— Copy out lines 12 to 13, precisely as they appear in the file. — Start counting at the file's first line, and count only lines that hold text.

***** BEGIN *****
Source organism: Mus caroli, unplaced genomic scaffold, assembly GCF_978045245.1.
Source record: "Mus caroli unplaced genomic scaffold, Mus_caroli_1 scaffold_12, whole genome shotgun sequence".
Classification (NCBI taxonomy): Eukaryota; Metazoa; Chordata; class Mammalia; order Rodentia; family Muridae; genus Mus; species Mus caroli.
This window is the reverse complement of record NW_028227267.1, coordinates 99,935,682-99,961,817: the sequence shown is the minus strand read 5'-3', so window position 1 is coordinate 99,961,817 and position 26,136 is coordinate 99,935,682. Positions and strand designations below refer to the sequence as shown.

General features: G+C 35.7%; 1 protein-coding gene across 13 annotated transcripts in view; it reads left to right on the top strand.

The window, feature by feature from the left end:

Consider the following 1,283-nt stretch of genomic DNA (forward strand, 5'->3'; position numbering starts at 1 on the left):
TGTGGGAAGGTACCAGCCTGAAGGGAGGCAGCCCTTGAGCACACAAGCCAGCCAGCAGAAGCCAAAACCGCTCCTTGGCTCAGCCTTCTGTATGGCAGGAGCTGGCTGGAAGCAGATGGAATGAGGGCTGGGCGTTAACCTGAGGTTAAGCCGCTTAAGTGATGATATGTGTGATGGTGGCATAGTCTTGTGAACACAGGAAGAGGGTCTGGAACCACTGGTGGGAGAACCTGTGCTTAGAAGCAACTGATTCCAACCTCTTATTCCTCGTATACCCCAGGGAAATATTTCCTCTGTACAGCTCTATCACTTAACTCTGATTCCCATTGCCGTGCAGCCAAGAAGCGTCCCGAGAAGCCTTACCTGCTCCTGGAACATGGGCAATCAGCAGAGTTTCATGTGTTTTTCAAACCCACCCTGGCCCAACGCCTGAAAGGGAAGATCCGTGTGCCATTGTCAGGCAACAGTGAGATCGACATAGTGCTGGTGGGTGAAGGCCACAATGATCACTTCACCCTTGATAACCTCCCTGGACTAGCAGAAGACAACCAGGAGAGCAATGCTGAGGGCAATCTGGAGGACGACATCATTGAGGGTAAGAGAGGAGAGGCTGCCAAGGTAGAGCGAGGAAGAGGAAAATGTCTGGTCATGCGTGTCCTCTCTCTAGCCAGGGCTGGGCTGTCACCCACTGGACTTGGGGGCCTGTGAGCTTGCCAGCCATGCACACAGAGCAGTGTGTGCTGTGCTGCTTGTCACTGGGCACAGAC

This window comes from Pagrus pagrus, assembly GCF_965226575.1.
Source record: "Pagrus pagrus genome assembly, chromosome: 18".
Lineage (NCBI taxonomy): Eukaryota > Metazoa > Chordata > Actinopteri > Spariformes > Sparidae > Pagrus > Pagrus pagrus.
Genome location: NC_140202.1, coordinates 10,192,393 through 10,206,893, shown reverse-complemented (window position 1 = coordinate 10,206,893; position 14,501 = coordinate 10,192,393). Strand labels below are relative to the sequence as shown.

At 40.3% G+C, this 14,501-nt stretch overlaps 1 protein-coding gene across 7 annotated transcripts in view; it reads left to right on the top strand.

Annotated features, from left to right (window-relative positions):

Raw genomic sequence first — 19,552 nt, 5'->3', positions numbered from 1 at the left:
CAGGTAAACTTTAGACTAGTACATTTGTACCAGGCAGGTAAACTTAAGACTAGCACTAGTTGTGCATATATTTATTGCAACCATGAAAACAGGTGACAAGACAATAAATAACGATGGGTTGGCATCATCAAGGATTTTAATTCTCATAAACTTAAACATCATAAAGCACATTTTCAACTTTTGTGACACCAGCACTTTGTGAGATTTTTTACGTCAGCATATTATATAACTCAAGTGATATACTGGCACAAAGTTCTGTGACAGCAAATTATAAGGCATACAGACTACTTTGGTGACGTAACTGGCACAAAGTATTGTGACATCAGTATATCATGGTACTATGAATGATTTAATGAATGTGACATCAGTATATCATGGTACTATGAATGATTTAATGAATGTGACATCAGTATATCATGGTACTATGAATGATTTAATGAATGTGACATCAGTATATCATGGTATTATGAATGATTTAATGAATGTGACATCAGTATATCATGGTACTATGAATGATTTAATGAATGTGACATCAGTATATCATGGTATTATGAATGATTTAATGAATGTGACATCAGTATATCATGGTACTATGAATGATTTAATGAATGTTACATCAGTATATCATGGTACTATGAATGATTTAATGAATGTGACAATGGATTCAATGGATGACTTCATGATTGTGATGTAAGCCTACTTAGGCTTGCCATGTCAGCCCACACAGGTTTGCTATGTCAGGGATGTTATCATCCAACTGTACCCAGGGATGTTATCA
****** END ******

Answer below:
Genome location: NC_140202.1, coordinates 10,192,393 through 10,206,893, shown reverse-complemented (window position 1 = coordinate 10,206,893; position 14,501 = coordinate 10,192,393). Strand labels below are relative to the sequence as shown.

At 40.3% G+C, this 14,501-nt stretch overlaps 1 protein-coding gene across 7 annotated transcripts in view; it reads left to right on the top strand.